TAX TIP TUESDAY
EXCESS BUSINESS LOSSES AND THE NEW NET OPERATING LOSS RULES
By Phylicia Buie, MST 2/5/2019 12:00 PM EST
The IRS changed a lot of of rules with the 2018 tax reform Tax Cuts and Jobs Act (TCJA). It’s all tax people can talk about. Bear with us, we haven’t had anything this exciting happen in the tax world since the conviction of Al Capone back in the 30s! We’re hoping the more you know, the less scary these new changes will be for you in the long run. So, take a quick scroll through this week’s tax tip as we dive into the changes impacting business losses and their NOLs.
EXCESS BUSINESS LOSSES
NEW RULE: LOSSES LIMITED TO $250K ($500K FOR MARRIED FILERS)
An excess business loss is the amount by which the total deductions from all trades or businesses exceed a taxpayer’s total gross income and gains from those trades or businesses, plus $250,000, or $500,000 for a joint return.
Ha – that was helpful right! So, what does that even mean? Put simply, if you incur a business loss from a business type other than a C corporation (i.e. you are a sole proprietor, partner or S corporation shareholder), then your loss may be limited. The remainder of that limited loss (now called an excess business loss) is then treated as a net operating loss to be used in future years. Oh and don’t forget – no more NOL carrybacks, we’ll get into that next.
To illustrate how this works let’s assume a single taxpayer has the following income sources for 2018:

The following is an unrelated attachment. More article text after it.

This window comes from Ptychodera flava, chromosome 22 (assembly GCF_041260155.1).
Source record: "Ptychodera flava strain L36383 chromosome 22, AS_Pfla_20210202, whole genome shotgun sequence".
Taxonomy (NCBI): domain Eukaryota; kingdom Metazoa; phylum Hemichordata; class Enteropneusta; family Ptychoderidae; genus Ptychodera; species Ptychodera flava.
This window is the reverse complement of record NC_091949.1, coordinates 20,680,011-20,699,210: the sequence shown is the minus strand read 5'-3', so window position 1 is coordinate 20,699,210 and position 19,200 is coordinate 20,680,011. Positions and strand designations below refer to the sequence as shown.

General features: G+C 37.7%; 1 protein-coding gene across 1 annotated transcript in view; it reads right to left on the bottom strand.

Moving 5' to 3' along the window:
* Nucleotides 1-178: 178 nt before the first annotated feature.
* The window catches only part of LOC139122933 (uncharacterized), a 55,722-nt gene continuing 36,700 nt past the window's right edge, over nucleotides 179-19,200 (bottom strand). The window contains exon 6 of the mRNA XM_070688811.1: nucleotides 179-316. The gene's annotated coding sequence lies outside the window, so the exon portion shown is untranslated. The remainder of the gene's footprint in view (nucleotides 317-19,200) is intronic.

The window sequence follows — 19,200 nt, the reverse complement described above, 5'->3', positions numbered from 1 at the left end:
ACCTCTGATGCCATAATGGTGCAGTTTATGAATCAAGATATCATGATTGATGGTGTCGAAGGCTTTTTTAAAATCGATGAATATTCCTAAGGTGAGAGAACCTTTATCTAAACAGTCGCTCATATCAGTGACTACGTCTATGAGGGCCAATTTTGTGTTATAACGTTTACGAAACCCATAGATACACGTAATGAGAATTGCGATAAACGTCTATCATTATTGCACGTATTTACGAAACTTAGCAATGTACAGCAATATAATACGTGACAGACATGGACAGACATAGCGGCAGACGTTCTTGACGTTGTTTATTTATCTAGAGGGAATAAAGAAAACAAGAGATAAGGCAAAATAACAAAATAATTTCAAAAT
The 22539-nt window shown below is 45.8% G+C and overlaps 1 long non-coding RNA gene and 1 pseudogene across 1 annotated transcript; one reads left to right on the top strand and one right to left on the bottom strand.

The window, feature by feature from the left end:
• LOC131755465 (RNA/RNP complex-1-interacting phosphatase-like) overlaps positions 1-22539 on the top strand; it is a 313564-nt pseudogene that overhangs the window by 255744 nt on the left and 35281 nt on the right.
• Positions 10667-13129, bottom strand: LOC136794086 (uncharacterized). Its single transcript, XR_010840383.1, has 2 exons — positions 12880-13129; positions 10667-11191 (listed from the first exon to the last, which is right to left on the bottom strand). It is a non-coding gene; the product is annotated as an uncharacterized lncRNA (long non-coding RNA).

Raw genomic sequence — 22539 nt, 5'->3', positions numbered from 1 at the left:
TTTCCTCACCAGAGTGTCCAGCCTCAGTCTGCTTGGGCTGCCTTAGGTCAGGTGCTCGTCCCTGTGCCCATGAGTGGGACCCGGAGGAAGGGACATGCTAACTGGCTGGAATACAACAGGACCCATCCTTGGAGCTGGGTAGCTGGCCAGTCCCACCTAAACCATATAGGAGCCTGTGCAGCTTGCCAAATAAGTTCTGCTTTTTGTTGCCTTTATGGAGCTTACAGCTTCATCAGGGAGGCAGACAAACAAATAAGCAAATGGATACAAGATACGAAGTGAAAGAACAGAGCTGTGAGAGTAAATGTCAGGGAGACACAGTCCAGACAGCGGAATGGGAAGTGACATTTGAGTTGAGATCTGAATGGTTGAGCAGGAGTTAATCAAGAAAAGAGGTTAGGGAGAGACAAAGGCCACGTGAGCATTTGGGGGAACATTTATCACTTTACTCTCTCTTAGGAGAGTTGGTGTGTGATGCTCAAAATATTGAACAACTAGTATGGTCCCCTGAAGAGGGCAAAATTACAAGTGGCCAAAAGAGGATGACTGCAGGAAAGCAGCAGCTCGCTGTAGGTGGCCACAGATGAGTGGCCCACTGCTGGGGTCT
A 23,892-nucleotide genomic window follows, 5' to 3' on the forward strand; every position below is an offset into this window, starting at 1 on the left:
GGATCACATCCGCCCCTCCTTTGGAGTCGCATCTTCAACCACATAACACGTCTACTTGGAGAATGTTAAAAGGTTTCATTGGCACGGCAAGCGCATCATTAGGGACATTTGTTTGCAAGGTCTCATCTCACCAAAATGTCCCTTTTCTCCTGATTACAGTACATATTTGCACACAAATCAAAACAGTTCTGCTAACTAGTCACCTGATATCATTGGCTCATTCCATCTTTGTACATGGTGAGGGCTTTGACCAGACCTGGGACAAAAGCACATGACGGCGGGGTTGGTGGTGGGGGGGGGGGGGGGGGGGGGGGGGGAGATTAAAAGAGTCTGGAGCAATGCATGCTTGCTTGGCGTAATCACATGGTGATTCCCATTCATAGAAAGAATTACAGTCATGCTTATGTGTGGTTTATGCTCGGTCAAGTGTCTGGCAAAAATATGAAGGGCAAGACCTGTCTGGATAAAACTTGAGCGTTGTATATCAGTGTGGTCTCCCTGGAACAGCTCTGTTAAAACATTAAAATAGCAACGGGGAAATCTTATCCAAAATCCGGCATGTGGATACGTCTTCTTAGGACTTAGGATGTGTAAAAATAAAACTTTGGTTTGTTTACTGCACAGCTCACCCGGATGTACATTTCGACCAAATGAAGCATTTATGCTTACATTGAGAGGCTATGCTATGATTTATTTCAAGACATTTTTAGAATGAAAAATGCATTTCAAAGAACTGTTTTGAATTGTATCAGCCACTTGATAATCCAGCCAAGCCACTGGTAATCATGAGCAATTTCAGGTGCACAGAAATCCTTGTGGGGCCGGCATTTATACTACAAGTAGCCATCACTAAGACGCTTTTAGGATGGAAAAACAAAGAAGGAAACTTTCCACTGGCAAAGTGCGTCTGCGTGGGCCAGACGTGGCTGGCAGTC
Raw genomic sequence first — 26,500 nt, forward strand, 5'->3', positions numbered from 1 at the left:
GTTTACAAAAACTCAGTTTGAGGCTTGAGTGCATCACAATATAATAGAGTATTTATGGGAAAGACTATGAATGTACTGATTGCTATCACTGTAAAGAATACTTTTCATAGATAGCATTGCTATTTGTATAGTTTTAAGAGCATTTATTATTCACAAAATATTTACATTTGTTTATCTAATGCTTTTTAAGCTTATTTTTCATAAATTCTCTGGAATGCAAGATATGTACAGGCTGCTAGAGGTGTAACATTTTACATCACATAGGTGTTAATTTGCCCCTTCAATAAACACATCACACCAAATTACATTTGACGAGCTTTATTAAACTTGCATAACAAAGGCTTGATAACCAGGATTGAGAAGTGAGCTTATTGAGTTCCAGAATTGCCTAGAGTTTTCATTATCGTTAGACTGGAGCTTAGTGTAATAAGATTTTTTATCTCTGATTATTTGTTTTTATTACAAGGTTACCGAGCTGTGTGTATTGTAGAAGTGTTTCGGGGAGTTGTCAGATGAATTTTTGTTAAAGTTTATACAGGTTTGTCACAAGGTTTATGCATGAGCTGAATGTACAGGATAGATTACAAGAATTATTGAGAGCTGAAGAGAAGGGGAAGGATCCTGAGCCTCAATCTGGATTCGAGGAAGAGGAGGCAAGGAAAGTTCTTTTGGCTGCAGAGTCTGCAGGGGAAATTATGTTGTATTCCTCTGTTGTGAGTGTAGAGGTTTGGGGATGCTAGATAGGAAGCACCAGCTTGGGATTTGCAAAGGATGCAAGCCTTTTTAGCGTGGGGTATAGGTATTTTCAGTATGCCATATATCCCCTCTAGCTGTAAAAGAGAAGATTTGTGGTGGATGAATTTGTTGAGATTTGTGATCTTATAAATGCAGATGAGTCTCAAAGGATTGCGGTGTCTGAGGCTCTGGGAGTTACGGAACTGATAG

Under the new rules, the taxpayer would end up reporting income of $75,000 before other deductions ($300,000 wage + $25,000 capital gains – $250,000 business loss.) Under the old rules, this same taxpayer would have had no income to report because the loss would have completely offset their income. Not the outcome most business owners would expect, so plan ahead to avoid nasty surprises like this on Tax Day.
NET OPERATING LOSSES
NEW RULE: NO CARRYBACK ALLOWED AND THERE’S A 80% LIMITATION
New tax reform also changed the rules for carrying back and carrying forward Net Operating Losses (NOL). Beginning in 2018, NOL’s are no longer allowed to be carried back 2 years. The NOL is instead allowed to be carried forward indefinitely with a small caveat – the NOL is limited to 80% of your taxable income in that future year.
To illustrate how this works let’s start with the net operating loss from the example above and apply it to 2019 for that same taxpayer:
In this scenario, the taxpayer would still have taxable income of $40,000 even though in the past that NOL carryforward would have wiped out their income.
Planning Tip: Keep in mind, the old rules still apply for all years prior to 2018. Did you have an NOL in 2017 and didn’t carry it back? You may have an opportunity to recoup some of that loss if you file before April 15th.
Let us help you stay on top of your taxes this season! Book an appointment with us today to see if you can take advantage of prior year NOL’s or select your tax package and get ahead of any limitation affecting your business losses for 2018.